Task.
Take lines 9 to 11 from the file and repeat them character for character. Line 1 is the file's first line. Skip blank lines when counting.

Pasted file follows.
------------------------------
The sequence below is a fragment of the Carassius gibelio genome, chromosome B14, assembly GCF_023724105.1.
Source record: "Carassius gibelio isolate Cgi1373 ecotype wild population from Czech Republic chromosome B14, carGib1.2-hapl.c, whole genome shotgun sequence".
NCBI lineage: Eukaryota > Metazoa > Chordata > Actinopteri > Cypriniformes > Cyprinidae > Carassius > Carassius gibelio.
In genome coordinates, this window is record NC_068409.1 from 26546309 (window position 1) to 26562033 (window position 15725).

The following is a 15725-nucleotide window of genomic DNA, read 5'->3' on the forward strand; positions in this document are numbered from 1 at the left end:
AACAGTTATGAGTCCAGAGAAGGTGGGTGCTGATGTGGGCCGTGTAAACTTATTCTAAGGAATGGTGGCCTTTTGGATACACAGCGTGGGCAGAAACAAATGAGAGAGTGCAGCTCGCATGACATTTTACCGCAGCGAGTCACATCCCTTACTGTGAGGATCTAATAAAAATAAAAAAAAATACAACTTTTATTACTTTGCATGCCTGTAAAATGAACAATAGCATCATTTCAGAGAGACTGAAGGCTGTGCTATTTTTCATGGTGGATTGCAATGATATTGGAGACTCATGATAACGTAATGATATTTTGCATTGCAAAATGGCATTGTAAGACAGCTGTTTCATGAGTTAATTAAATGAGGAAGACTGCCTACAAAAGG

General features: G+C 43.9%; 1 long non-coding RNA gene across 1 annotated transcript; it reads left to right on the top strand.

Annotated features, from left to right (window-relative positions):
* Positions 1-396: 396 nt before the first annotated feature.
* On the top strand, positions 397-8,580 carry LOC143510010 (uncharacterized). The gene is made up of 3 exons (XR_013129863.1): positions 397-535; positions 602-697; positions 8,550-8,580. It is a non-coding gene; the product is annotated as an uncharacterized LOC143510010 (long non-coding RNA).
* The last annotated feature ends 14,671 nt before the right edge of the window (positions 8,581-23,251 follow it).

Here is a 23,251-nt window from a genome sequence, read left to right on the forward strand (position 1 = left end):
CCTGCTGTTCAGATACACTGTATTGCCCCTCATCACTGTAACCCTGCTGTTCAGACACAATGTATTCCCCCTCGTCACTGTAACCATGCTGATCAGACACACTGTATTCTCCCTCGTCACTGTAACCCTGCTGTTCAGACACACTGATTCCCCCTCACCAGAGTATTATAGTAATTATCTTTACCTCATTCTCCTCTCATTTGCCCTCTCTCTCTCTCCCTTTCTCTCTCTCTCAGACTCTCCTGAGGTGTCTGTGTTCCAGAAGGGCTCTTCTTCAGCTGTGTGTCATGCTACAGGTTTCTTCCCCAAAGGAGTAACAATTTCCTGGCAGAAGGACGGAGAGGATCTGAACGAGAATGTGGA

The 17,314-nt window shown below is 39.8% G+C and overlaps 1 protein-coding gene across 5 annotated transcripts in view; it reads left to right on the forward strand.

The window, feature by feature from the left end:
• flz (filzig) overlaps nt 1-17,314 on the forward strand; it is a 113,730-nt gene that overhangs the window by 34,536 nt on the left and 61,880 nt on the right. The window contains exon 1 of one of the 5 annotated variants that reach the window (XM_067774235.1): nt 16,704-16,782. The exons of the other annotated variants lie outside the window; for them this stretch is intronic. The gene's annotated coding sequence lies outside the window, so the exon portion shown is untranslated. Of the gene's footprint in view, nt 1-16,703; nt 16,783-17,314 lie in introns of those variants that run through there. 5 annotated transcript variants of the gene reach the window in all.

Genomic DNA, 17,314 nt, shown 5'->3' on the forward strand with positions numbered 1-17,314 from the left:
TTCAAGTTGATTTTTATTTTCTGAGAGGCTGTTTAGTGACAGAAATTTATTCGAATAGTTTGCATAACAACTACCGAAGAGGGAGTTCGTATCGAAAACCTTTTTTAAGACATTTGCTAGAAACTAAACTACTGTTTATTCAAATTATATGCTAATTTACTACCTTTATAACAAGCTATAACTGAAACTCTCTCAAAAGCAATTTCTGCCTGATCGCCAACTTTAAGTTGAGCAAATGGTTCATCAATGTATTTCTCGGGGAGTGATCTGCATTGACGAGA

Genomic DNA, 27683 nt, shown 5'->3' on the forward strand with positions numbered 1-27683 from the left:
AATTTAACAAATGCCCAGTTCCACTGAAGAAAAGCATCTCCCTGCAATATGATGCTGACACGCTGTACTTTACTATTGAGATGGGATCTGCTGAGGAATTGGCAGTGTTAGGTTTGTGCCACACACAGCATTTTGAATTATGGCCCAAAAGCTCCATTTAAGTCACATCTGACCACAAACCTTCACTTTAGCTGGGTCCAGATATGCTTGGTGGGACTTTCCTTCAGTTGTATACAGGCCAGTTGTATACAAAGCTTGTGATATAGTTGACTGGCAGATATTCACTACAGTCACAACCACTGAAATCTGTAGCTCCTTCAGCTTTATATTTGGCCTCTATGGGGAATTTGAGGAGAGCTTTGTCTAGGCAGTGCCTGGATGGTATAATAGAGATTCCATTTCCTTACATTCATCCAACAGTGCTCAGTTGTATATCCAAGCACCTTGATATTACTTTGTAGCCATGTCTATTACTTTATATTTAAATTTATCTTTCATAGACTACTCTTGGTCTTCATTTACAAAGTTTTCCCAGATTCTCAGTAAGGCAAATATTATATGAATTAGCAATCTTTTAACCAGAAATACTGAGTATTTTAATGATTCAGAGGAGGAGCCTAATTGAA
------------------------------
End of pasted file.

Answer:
* Positions 1-396: 396 nt before the first annotated feature.
* On the top strand, positions 397-8,580 carry LOC143510010 (uncharacterized). The gene is made up of 3 exons (XR_013129863.1): positions 397-535; positions 602-697; positions 8,550-8,580. It is a non-coding gene; the product is annotated as an uncharacterized LOC143510010 (long non-coding RNA).
* The last annotated feature ends 14,671 nt before the right edge of the window (positions 8,581-23,251 follow it).